Linda Kinser

Publication Date


Advisor(s) - Committee Chair

Frank Toman, Lowell Shank, Ernest Beal, Jeff Jenkins

Degree Program

Department of Biology

Degree Type

Master of Science


Certain chemicals are known to inhibit growth in many plant species. These chemicals possess a common trait, the ability to inhibit stem elongation by suppressing the activity of the subapical meristematic region (11). These growth retardants have been extensively studied during the past several years in an effort to determine the biochemical mechanism responsible for reduction in plant height. The characteristic effect of these chemical retardants on the growth pattern has been described as producing plants with shorter, thicker stems and broader, darker green leaves. Tolbert, however, noted that although plants treated with the plant growth retardant, Cycocel, (2-chloroethyltrimethlammoniumchloride) and some of its related compounds were shorter and exhibited the above characteristics, he also found there was no loss in weight of the treated plants (25). Thus it appears that these chemicals cause growth to be manifested in a manner slightly altered from the normal pattern for that species.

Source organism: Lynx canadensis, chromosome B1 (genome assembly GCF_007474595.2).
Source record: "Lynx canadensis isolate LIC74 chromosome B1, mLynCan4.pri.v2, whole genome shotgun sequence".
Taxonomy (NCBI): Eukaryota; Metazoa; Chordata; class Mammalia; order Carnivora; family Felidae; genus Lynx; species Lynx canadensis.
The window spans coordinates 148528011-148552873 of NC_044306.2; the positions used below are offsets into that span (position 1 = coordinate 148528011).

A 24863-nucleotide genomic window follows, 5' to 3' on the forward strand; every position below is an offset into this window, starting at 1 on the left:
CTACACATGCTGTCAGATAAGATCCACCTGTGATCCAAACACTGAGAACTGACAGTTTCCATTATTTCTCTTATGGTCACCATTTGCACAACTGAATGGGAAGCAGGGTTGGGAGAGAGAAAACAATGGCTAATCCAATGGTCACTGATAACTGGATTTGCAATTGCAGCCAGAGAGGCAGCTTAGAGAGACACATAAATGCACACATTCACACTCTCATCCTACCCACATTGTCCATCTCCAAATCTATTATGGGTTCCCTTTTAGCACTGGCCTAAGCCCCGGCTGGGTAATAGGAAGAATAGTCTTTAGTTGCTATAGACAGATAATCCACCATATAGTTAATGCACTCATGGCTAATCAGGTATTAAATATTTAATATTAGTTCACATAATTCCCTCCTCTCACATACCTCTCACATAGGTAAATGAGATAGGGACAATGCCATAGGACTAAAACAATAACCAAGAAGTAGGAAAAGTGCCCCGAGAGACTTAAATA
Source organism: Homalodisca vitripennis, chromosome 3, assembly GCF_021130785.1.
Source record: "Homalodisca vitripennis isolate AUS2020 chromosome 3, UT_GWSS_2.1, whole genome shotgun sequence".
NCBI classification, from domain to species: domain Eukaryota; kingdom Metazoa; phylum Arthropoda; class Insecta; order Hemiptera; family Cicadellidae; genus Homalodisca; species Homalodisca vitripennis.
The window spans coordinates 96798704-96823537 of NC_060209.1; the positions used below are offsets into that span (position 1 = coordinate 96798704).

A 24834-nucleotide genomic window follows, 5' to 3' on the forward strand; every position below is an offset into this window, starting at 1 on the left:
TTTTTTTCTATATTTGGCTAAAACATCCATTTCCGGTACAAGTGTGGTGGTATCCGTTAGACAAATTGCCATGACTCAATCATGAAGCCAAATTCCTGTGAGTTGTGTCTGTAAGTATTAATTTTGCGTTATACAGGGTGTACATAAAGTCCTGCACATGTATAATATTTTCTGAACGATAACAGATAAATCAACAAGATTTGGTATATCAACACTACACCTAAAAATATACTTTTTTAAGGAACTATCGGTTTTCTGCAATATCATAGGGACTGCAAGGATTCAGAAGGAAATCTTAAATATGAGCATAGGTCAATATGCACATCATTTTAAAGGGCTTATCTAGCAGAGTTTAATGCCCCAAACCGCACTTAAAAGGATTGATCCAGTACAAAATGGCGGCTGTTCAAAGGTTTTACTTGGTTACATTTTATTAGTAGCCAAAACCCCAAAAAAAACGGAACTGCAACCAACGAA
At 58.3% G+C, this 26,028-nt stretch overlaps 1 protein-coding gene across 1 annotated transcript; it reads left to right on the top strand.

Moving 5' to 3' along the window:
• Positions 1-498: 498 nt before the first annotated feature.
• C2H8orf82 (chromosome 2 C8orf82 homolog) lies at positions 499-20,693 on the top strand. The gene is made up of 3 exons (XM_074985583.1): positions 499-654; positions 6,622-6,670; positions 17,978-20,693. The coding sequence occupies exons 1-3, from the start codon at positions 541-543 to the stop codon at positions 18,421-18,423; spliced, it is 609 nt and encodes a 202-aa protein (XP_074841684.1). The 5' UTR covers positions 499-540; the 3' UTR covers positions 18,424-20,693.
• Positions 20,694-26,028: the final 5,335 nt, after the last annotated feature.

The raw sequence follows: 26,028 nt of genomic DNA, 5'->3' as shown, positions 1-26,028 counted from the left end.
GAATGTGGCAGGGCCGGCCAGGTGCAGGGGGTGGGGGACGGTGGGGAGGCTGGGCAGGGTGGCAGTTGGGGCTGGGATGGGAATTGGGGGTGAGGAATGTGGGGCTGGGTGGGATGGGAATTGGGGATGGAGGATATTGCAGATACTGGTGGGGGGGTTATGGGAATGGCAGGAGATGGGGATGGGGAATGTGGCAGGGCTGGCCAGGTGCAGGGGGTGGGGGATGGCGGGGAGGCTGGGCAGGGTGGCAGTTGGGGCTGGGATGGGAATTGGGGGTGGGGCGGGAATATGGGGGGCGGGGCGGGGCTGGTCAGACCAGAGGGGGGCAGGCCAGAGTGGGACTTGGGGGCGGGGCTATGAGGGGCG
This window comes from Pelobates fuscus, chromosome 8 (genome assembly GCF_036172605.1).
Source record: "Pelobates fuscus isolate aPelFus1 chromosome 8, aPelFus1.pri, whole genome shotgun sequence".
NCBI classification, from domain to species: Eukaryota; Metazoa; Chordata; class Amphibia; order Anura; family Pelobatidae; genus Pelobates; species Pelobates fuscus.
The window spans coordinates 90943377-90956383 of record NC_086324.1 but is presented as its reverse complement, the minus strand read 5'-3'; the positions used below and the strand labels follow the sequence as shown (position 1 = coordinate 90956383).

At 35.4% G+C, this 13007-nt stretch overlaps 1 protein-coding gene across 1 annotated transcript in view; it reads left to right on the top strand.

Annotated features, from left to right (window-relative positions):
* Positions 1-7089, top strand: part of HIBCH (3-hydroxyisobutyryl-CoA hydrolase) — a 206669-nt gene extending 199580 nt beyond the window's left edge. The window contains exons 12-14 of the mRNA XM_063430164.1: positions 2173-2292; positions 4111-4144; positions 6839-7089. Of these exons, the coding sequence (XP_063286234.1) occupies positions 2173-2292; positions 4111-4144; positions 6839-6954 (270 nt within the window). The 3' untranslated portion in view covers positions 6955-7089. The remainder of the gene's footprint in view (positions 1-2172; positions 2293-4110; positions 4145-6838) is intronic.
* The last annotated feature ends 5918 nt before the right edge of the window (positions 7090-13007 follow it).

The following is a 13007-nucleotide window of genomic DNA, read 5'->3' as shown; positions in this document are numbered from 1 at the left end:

In living systems growth can be correlated with an increase in protein content; and since plants must synthesize their own amino acids, the metabolism of nitrogen is a vital factor in determining the rate of growth.

Nitrogen is absorbed by the plant in the form of nitrate and must be converted into a usable form (14). The first step of this conversion is accomplished enzymatically by nitrate reductase (2).

Although Kahn and Faust (8) have determined the effect of Cycocel on the soluble protein level in barley seedlings, information concerning other aspects of nitrogen metabolism has not been reported in the literature. The purpose of this study was to determine the effects of two growth retardant chemicals, Cycocel and B-Nine (succinic acid 2, 2-dimethylhydrazide), upon the nitrate level, the soluble protein nitrogen content, and the activity of the nitrate reductase enzyme of young barley plants.


Agriculture | Biology | Life Sciences | Plant Biology | Plant Sciences